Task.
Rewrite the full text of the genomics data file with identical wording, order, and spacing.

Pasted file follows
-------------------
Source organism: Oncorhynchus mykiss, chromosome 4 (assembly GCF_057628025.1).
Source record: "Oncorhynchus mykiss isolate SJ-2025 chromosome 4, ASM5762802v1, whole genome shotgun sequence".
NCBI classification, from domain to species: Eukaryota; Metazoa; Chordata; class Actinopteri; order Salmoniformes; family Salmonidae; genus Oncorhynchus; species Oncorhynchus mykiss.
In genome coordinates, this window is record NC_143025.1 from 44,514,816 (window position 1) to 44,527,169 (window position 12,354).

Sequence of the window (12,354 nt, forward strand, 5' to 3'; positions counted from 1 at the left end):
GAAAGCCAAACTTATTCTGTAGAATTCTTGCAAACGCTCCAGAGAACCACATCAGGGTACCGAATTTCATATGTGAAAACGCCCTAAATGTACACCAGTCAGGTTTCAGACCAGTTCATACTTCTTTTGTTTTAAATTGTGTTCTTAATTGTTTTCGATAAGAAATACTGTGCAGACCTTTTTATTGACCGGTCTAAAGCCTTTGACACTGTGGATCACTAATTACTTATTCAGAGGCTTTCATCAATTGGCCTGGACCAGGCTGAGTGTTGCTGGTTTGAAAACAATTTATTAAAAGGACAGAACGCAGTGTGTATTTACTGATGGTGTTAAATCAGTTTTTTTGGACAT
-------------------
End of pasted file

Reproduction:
Source organism: Oncorhynchus mykiss, chromosome 4 (assembly GCF_057628025.1).
Source record: "Oncorhynchus mykiss isolate SJ-2025 chromosome 4, ASM5762802v1, whole genome shotgun sequence".
NCBI classification, from domain to species: Eukaryota; Metazoa; Chordata; class Actinopteri; order Salmoniformes; family Salmonidae; genus Oncorhynchus; species Oncorhynchus mykiss.
In genome coordinates, this window is record NC_143025.1 from 44,514,816 (window position 1) to 44,527,169 (window position 12,354).

Sequence of the window (12,354 nt, forward strand, 5' to 3'; positions counted from 1 at the left end):
GAAAGCCAAACTTATTCTGTAGAATTCTTGCAAACGCTCCAGAGAACCACATCAGGGTACCGAATTTCATATGTGAAAACGCCCTAAATGTACACCAGTCAGGTTTCAGACCAGTTCATACTTCTTTTGTTTTAAATTGTGTTCTTAATTGTTTTCGATAAGAAATACTGTGCAGACCTTTTTATTGACCGGTCTAAAGCCTTTGACACTGTGGATCACTAATTACTTATTCAGAGGCTTTCATCAATTGGCCTGGACCAGGCTGAGTGTTGCTGGTTTGAAAACAATTTATTAAAAGGACAGAACGCAGTGTGTATTTACTGATGGTGTTAAATCAGTTTTTTTGGACAT